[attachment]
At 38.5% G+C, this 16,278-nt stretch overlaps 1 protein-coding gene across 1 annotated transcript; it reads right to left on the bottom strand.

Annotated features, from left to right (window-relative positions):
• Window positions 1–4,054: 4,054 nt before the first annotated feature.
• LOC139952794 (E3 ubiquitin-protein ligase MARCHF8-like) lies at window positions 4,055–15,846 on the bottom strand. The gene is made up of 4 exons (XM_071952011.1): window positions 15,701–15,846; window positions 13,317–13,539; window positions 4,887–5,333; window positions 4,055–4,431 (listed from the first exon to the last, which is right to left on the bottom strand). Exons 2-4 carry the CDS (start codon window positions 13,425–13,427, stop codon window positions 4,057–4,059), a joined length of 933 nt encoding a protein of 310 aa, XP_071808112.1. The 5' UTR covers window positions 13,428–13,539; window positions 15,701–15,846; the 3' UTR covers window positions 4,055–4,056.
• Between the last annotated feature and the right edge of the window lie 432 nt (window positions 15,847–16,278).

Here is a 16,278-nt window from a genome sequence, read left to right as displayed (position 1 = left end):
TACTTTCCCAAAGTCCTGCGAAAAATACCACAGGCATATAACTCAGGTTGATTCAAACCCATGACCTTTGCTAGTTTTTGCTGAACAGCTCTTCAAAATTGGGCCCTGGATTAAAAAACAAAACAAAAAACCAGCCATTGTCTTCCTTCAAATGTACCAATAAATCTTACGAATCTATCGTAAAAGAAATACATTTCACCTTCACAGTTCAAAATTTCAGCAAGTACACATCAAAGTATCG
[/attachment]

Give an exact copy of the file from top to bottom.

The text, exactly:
At 38.5% G+C, this 16,278-nt stretch overlaps 1 protein-coding gene across 1 annotated transcript; it reads right to left on the bottom strand.

Annotated features, from left to right (window-relative positions):
• Window positions 1–4,054: 4,054 nt before the first annotated feature.
• LOC139952794 (E3 ubiquitin-protein ligase MARCHF8-like) lies at window positions 4,055–15,846 on the bottom strand. The gene is made up of 4 exons (XM_071952011.1): window positions 15,701–15,846; window positions 13,317–13,539; window positions 4,887–5,333; window positions 4,055–4,431 (listed from the first exon to the last, which is right to left on the bottom strand). Exons 2-4 carry the CDS (start codon window positions 13,425–13,427, stop codon window positions 4,057–4,059), a joined length of 933 nt encoding a protein of 310 aa, XP_071808112.1. The 5' UTR covers window positions 13,428–13,539; window positions 15,701–15,846; the 3' UTR covers window positions 4,055–4,056.
• Between the last annotated feature and the right edge of the window lie 432 nt (window positions 15,847–16,278).

Here is a 16,278-nt window from a genome sequence, read left to right as displayed (position 1 = left end):
TACTTTCCCAAAGTCCTGCGAAAAATACCACAGGCATATAACTCAGGTTGATTCAAACCCATGACCTTTGCTAGTTTTTGCTGAACAGCTCTTCAAAATTGGGCCCTGGATTAAAAAACAAAACAAAAAACCAGCCATTGTCTTCCTTCAAATGTACCAATAAATCTTACGAATCTATCGTAAAAGAAATACATTTCACCTTCACAGTTCAAAATTTCAGCAAGTACACATCAAAGTATCG